The poem ends unexpectedly, in my opinion. Homer finishes off the story with the suitors' appearance in the underworld, where Agamemnon makes a final appearance, rounding out the parallels between the Odysseus story and the story of the fall of the House of Atreus.
Then, after his reunion with Penelope, Odysseus makes one final journey - but not to fulfill the command of Tireseus, and appease Poseidon. Instead, he goes to pay a visit to his father. The relatives of the dead suitors seek their revenge, and it appears that there will be another extended blood-letting, but Athena intervenes and puts an end to the fighting.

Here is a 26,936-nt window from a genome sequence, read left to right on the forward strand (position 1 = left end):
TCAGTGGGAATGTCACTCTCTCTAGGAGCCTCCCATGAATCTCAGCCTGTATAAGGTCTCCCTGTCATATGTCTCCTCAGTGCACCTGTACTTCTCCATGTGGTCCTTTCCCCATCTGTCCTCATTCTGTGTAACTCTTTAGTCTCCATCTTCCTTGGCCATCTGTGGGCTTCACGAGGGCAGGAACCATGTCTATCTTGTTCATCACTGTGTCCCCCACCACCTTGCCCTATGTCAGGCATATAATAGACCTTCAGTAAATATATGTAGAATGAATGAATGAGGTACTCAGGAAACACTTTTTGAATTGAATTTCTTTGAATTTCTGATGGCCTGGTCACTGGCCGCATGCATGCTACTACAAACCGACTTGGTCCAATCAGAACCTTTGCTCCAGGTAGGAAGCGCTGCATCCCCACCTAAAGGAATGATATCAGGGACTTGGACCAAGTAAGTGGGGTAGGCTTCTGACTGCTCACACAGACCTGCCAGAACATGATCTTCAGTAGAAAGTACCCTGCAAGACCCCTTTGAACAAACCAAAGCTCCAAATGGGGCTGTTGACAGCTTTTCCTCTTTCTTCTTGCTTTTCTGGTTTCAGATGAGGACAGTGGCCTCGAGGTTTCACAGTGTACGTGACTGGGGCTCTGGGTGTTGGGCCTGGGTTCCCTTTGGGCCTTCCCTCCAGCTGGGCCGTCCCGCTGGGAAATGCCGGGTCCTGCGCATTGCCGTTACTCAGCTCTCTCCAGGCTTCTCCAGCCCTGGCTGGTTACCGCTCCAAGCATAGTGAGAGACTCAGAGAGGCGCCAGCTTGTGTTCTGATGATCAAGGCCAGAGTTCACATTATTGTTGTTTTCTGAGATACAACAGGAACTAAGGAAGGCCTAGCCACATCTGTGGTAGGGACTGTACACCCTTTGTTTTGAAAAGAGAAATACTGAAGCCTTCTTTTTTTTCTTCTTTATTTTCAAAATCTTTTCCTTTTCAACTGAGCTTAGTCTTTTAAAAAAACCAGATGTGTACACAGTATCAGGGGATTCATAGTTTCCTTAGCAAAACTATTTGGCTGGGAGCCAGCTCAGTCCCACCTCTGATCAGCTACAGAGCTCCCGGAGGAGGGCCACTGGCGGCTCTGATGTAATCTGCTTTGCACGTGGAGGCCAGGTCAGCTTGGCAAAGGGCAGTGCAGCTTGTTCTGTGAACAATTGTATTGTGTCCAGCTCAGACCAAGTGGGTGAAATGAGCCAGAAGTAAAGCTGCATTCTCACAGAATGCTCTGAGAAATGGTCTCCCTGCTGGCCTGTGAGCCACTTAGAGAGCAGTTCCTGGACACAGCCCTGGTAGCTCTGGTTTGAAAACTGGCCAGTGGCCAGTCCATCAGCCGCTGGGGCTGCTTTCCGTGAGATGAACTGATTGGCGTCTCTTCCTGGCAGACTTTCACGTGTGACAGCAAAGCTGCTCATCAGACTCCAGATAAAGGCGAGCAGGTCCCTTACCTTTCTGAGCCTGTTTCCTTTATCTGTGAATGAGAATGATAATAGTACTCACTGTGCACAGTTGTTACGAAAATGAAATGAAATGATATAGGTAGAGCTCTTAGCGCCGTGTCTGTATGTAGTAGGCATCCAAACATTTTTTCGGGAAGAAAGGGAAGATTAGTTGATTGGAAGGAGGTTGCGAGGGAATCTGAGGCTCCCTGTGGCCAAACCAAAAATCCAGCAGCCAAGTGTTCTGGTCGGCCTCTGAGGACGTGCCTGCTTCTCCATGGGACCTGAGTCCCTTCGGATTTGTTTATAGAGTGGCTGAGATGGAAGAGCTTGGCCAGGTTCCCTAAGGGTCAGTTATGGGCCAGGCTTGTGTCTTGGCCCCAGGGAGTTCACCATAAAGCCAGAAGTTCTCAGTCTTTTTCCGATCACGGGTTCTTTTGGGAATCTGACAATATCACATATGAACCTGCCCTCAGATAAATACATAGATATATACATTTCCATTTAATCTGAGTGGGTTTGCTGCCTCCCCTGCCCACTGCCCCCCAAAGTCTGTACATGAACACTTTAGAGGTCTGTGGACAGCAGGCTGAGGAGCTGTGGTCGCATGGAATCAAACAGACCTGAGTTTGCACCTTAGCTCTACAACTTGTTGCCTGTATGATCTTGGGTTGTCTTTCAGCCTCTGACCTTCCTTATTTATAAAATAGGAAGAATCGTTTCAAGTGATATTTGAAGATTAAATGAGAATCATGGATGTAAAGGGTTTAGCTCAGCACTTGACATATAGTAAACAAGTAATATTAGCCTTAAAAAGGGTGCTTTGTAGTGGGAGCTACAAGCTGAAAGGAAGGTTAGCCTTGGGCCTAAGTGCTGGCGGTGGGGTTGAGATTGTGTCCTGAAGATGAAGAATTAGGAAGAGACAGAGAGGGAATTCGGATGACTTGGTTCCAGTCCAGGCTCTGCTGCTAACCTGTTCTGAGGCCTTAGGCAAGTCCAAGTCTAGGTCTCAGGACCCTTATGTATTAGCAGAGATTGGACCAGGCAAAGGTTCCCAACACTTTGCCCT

The important question to ask is not how does the poem end, but why does it end as it does. Homer doesn't provide any direct answer; that task is left to you, the scholar.
Hmm. How much of the ending do you want? The key elements are that Odysseus comes home (in disguise, at first), that the suitors and killed and their souls guided to the underworld, and that Odysseus, having been away so long, has to prove to Penelope that he is who he claims he is.
There are lots of wonderful specific details along the way, though.
If you mean the very end of the poem (the final book), Odysseus is reunited with his aged father and, after some violence, they unify the divided political factions on the island.